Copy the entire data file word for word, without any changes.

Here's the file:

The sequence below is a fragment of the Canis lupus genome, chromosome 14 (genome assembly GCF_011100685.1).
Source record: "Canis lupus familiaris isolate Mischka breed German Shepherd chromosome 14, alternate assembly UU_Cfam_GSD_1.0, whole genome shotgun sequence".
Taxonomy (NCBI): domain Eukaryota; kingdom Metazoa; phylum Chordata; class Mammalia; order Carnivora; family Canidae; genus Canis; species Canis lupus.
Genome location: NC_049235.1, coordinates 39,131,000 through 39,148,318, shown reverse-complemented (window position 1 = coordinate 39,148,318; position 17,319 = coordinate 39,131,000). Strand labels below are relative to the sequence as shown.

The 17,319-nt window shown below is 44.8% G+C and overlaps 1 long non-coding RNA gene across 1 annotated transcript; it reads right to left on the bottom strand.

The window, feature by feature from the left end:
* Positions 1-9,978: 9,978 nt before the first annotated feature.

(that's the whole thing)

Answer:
The sequence below is a fragment of the Canis lupus genome, chromosome 14 (genome assembly GCF_011100685.1).
Source record: "Canis lupus familiaris isolate Mischka breed German Shepherd chromosome 14, alternate assembly UU_Cfam_GSD_1.0, whole genome shotgun sequence".
Taxonomy (NCBI): domain Eukaryota; kingdom Metazoa; phylum Chordata; class Mammalia; order Carnivora; family Canidae; genus Canis; species Canis lupus.
Genome location: NC_049235.1, coordinates 39,131,000 through 39,148,318, shown reverse-complemented (window position 1 = coordinate 39,148,318; position 17,319 = coordinate 39,131,000). Strand labels below are relative to the sequence as shown.

The 17,319-nt window shown below is 44.8% G+C and overlaps 1 long non-coding RNA gene across 1 annotated transcript; it reads right to left on the bottom strand.

The window, feature by feature from the left end:
* Positions 1-9,978: 9,978 nt before the first annotated feature.